Beginning of trail in Isleworth
The road makes a sharp turn to the left at a little roundabout, then a little square follows a few steps later. Turn right at that square to continue northwards along North Street.
Crossing Isleworth Common
In just a few steps, we'll come to an open green square, the Isleworth Village Common. Cut diagonally across the square on the path towards the arched gate through the little shopping center. On the other side, you'll come to Church Street at the 5-km mark.
Start of Church Street
Continue northwards along the street, and we're now back at the river.

You'll pass a boat's ramp at All Saints Church, and then Church Street turns left to leave the river.
Along Church Street
In a hundred meters, you'll come to the entrance of the next highlight of the run: Syon Park. Turn right onto Park Road to go through the iron gates into this private residence belonging to the Duke of Northumberland. The house and lands are open to the public, and lots of visitors go there for a tour, and a Hilton Hotel is located across from the palace.
Syon Park meadows
The land used to be an abbey, and before that it was the site of a Roman village. Each year, a archaeological dig uncovers more of the site.

There are wide meadows at the beginning, then you'll pass Syon House, the duke's London home, at the 6-km mark. Keep going straight along the road, with the Hilton Hotel parking lot along the left side.
Syon House
The road will eventually exit the park at London Road, a pretty busy road which soon becomes Brentford's High Street. Turn right onto London Road.

But this road is a bit too loud for my taste, so when we cross the bridge over the River Brent, take the steps down to the right, leading to the tow path along the canal-like river.

NOTE: If you want to explore some more, you can also run the other direction, upriver along the Brent, past a quickly redeveloping area with some huge corporate headquarters.
The River Brent, from the High Street bridge
Heading eastwards along the Brent, you'll pass a long line of narrowboats and other houseboats at the 7-km mark. When you come to an old railroad trestle, turn right to go under the trestle and then back up the few steps over the dike to rejoin the tow-path. The tow-paths were used by men and horses in previous days to pull barges along the river.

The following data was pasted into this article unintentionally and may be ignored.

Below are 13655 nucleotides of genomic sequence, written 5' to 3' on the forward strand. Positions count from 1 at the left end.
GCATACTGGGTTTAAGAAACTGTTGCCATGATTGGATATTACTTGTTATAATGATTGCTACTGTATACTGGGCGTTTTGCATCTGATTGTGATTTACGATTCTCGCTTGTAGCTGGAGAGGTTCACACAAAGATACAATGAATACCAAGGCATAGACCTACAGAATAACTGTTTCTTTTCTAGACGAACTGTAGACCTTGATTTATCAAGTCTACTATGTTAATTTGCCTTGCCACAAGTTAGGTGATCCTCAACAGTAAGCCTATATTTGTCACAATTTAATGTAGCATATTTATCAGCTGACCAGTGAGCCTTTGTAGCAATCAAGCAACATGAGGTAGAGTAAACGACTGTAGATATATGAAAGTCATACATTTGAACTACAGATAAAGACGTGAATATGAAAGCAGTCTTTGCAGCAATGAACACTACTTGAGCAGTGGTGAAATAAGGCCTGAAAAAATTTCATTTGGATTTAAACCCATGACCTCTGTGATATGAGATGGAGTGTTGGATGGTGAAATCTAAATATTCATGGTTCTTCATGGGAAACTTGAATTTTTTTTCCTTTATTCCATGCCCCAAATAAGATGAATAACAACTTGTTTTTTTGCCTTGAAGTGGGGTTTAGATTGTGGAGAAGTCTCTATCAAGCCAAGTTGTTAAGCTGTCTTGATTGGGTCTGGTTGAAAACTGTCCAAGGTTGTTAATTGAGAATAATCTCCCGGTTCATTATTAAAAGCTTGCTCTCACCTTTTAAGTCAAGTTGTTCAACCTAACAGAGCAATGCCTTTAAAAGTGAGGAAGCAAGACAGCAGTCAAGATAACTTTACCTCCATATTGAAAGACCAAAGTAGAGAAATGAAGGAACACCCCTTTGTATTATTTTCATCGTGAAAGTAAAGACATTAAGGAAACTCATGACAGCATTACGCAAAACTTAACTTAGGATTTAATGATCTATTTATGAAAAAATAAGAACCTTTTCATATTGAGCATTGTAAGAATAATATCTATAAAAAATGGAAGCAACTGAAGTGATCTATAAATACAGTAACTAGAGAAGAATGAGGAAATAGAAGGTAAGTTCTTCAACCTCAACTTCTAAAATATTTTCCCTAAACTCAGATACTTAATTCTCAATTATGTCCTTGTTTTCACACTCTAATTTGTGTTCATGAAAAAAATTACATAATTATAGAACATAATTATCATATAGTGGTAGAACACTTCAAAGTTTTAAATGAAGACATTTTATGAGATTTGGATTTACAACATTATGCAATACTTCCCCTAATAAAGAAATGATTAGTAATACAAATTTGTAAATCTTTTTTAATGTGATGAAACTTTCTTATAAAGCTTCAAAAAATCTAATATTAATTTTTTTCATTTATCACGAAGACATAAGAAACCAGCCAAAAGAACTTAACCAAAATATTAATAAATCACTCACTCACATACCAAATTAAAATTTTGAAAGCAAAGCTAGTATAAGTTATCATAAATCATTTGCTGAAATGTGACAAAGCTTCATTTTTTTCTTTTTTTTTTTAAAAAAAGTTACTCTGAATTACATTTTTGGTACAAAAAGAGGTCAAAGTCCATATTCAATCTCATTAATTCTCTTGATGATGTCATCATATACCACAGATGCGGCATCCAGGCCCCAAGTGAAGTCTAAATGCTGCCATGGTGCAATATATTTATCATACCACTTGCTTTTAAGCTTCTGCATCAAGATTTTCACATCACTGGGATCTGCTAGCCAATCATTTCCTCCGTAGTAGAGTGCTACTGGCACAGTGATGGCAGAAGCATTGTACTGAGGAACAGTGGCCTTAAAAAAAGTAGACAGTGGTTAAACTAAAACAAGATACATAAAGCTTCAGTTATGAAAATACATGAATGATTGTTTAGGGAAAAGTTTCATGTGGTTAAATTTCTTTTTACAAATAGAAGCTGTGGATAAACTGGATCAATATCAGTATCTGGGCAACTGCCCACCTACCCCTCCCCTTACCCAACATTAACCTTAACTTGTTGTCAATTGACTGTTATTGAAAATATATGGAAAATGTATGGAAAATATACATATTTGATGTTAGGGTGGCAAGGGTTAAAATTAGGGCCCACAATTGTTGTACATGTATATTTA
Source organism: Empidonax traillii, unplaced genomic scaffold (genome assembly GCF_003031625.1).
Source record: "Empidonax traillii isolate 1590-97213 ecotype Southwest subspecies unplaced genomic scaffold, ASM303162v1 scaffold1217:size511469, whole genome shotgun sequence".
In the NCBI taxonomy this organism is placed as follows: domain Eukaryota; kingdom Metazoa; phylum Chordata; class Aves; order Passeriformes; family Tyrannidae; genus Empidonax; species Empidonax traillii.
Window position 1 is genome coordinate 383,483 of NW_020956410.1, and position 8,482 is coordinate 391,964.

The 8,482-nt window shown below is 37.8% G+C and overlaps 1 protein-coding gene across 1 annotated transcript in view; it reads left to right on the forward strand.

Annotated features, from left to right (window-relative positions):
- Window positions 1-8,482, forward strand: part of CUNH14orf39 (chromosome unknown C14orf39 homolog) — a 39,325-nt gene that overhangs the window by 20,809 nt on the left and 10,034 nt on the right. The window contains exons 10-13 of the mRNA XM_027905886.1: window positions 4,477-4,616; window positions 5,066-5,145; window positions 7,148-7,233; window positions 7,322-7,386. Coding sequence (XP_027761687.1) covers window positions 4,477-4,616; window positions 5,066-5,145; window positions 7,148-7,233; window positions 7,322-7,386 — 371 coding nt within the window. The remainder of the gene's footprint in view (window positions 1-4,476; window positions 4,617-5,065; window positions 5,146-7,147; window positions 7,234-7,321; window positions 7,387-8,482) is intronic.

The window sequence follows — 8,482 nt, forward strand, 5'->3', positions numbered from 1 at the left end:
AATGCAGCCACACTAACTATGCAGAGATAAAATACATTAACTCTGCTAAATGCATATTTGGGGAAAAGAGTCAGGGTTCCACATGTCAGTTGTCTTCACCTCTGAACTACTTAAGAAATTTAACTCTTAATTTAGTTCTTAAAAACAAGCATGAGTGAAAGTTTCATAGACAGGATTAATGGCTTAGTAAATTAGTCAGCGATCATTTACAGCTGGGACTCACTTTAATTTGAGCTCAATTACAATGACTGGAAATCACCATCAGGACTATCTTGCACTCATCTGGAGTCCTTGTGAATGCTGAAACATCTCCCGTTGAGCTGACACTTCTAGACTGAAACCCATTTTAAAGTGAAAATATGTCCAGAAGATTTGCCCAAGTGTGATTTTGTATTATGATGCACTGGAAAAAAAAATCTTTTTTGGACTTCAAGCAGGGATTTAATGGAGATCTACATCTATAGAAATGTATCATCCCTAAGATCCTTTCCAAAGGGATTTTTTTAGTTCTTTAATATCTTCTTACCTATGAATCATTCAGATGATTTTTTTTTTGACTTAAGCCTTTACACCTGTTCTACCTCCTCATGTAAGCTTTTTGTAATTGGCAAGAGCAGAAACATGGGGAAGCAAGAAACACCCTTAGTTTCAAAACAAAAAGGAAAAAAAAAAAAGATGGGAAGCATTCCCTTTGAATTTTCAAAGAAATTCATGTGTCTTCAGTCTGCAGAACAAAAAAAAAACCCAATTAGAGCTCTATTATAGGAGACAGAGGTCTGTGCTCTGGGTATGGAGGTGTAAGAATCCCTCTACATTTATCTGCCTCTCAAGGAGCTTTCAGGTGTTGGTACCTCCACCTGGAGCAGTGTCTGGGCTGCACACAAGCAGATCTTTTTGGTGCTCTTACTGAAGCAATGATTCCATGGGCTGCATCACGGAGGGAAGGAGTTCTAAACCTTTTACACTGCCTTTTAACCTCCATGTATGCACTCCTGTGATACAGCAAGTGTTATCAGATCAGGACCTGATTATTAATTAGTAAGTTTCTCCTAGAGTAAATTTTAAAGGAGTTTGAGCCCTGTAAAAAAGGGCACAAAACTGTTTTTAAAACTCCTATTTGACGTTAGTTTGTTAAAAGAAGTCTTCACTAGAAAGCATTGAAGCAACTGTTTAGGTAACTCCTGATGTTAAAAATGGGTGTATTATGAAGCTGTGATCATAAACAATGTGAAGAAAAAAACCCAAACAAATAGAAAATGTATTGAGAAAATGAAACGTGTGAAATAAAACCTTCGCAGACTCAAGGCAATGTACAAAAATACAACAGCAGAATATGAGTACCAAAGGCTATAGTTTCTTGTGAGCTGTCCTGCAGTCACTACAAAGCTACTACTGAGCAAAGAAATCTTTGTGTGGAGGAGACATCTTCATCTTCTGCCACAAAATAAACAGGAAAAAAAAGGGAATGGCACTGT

Just before you come to a little harbor basin, the tow-path switches sides: you have to cross a narrow footbridge to the south side, then continue along the Brent until the next bridge.

Now turn left to cross the bridge along Dock Road, and head north away from the river. Dock Road will take you back to Brentford High Street in just a hundred meters, heading by some industrial businesses.
In Watermans Park
Back at busy Brentford High Street, turn right and continue eastwards. You'll see the huge brick water tower at the London Museum of Water and Steam farther down the road, near the end at Kew Bridge. The museum is located in a Victorian-era steam-powered pumping station, and the tower was used to keep the water pressure constant.

After passing Ealing Road and a McDonald's, you'll see Watermans Park to your right side, along the river. Run down into the park to continue running directly along the water.

There are some sunken boats along the waterfront here, across from Brentford Ait.
Cool old sunken steamship
The trail ends at the east end of the park, where you have to rejoin High Street again, for just a hundred meters. But you can get back to the river at the next little street on the right side.

Back along the quiet riverside, just keep running the few steps back to Kew Bridge, passing more houseboats and riverside pubs until you arrive at the old brick bridge.

There you are, another great London run!